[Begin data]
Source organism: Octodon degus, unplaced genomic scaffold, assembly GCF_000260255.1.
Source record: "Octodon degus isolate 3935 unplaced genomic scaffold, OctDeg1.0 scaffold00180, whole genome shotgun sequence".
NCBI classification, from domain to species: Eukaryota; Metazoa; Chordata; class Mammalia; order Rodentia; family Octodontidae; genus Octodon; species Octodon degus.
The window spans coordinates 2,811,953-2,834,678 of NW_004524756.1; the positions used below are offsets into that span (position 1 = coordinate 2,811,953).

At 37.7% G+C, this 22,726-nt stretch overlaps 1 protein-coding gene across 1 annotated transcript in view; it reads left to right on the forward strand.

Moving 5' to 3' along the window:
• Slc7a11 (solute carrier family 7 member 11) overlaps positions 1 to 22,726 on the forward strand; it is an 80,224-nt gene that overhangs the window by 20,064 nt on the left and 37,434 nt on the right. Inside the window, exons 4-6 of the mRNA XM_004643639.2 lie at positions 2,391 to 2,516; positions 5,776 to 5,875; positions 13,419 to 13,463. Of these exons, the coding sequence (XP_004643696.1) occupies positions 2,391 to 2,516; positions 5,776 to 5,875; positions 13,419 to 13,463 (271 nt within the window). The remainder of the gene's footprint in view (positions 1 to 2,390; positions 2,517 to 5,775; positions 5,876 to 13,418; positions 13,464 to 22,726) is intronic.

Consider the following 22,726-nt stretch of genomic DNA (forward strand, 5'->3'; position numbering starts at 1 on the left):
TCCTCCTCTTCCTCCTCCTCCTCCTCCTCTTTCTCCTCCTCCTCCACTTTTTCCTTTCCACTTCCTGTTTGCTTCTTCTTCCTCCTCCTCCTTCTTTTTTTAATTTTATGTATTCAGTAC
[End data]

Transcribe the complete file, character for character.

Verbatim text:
Source organism: Octodon degus, unplaced genomic scaffold, assembly GCF_000260255.1.
Source record: "Octodon degus isolate 3935 unplaced genomic scaffold, OctDeg1.0 scaffold00180, whole genome shotgun sequence".
NCBI classification, from domain to species: Eukaryota; Metazoa; Chordata; class Mammalia; order Rodentia; family Octodontidae; genus Octodon; species Octodon degus.
The window spans coordinates 2,811,953-2,834,678 of NW_004524756.1; the positions used below are offsets into that span (position 1 = coordinate 2,811,953).

At 37.7% G+C, this 22,726-nt stretch overlaps 1 protein-coding gene across 1 annotated transcript in view; it reads left to right on the forward strand.

Moving 5' to 3' along the window:
• Slc7a11 (solute carrier family 7 member 11) overlaps positions 1 to 22,726 on the forward strand; it is an 80,224-nt gene that overhangs the window by 20,064 nt on the left and 37,434 nt on the right. Inside the window, exons 4-6 of the mRNA XM_004643639.2 lie at positions 2,391 to 2,516; positions 5,776 to 5,875; positions 13,419 to 13,463. Of these exons, the coding sequence (XP_004643696.1) occupies positions 2,391 to 2,516; positions 5,776 to 5,875; positions 13,419 to 13,463 (271 nt within the window). The remainder of the gene's footprint in view (positions 1 to 2,390; positions 2,517 to 5,775; positions 5,876 to 13,418; positions 13,464 to 22,726) is intronic.

Consider the following 22,726-nt stretch of genomic DNA (forward strand, 5'->3'; position numbering starts at 1 on the left):
TCCTCCTCTTCCTCCTCCTCCTCCTCCTCTTTCTCCTCCTCCTCCACTTTTTCCTTTCCACTTCCTGTTTGCTTCTTCTTCCTCCTCCTCCTTCTTTTTTTAATTTTATGTATTCAGTAC